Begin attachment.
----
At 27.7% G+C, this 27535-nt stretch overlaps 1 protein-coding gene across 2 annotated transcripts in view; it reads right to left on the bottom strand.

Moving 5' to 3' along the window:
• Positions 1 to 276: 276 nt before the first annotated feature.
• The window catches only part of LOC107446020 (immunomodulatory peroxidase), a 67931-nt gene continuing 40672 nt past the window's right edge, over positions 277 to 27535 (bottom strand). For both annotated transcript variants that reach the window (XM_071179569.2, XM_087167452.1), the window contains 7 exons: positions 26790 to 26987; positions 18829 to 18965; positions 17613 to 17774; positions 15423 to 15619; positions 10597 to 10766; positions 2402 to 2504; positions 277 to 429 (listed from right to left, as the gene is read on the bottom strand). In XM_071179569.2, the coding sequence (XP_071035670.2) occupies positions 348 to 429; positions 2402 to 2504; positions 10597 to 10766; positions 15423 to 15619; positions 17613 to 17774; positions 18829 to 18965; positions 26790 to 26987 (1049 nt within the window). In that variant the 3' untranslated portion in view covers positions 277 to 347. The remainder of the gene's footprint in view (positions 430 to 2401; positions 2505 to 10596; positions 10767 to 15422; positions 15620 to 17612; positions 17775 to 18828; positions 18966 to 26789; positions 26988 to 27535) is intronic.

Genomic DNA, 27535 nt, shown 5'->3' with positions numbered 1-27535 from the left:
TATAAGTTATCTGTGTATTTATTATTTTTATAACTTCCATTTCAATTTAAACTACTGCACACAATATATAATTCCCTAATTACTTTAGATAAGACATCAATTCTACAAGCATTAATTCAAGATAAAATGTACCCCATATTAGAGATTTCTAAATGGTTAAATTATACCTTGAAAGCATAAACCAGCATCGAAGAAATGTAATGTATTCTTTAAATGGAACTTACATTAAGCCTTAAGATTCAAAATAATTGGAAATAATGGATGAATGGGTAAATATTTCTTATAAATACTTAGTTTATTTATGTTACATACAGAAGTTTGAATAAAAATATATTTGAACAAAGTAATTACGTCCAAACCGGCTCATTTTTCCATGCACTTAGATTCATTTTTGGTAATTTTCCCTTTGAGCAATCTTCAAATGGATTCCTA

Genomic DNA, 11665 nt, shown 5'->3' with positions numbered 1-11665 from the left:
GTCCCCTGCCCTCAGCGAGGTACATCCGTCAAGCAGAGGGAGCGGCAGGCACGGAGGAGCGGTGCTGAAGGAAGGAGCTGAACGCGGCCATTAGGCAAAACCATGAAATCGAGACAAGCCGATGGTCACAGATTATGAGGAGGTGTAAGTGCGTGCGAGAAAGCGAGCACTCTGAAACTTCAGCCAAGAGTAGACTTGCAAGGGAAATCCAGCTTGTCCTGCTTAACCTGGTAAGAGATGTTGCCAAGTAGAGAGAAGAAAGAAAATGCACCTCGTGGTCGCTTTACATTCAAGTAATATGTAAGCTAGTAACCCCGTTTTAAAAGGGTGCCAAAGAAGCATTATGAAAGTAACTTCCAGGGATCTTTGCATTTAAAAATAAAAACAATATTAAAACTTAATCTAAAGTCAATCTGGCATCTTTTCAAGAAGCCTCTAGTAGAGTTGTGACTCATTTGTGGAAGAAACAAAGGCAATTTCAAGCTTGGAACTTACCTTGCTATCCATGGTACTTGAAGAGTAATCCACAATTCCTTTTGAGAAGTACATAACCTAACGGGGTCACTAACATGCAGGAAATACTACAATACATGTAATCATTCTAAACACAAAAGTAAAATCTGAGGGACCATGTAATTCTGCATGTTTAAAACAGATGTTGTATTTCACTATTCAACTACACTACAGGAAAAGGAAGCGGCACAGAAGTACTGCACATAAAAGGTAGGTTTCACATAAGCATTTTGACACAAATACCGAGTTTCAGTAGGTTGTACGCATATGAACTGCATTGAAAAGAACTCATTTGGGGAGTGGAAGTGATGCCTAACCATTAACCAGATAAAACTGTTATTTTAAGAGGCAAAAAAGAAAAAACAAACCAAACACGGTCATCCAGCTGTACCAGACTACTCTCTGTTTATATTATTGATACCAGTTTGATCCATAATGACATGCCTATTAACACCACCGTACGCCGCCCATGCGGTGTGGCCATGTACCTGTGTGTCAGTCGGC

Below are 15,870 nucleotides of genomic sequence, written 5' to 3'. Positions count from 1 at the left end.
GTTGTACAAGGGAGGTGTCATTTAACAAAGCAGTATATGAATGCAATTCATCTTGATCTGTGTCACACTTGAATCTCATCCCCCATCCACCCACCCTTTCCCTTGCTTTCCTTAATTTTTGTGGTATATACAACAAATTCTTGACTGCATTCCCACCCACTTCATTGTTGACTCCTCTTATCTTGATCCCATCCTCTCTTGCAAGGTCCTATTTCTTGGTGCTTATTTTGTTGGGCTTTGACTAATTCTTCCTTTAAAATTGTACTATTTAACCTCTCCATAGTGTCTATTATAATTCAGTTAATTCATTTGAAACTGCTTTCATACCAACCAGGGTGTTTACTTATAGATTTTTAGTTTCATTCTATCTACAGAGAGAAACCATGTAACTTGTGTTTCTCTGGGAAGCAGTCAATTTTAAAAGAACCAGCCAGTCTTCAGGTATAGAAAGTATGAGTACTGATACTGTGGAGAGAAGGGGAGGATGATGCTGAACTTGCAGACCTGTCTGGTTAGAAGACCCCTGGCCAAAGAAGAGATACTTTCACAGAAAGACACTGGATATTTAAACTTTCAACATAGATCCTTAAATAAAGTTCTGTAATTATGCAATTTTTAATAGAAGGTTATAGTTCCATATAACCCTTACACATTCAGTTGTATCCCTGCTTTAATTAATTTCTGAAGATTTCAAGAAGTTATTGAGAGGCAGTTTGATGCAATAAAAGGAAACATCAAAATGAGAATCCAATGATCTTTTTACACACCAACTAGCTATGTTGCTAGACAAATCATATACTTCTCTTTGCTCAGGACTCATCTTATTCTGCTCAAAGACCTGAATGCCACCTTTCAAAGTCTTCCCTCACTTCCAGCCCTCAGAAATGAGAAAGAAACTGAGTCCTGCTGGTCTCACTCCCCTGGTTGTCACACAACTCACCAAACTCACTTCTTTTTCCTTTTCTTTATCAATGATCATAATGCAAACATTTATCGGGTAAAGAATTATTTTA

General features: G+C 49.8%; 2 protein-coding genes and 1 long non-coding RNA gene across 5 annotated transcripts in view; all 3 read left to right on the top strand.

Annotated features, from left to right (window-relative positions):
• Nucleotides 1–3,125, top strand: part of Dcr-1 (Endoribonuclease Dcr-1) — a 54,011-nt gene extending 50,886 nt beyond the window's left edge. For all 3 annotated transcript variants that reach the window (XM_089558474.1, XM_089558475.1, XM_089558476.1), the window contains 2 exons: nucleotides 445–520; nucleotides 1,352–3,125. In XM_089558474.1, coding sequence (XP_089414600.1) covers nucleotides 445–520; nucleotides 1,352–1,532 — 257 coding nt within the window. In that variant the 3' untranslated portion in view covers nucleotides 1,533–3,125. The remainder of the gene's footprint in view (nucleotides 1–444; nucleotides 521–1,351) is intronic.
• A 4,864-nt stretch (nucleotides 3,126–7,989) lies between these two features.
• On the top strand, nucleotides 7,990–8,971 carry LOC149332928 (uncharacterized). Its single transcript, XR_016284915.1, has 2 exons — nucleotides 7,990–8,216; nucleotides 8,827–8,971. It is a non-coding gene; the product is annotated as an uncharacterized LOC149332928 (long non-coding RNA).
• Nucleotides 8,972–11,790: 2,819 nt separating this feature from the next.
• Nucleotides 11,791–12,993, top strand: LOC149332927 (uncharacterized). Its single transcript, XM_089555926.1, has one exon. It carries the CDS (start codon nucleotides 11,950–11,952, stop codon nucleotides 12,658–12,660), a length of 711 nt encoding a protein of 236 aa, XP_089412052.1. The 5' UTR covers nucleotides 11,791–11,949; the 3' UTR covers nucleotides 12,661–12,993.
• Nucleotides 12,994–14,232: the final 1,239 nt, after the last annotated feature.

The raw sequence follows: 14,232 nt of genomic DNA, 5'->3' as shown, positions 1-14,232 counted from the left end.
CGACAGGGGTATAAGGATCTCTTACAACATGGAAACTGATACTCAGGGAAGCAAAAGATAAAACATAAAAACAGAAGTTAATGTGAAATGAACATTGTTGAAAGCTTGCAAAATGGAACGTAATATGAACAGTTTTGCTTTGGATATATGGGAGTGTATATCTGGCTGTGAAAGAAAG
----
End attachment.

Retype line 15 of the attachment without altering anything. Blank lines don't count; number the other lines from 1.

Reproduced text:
• On the top strand, nucleotides 7,990–8,971 carry LOC149332928 (uncharacterized). Its single transcript, XR_016284915.1, has 2 exons — nucleotides 7,990–8,216; nucleotides 8,827–8,971. It is a non-coding gene; the product is annotated as an uncharacterized LOC149332928 (long non-coding RNA).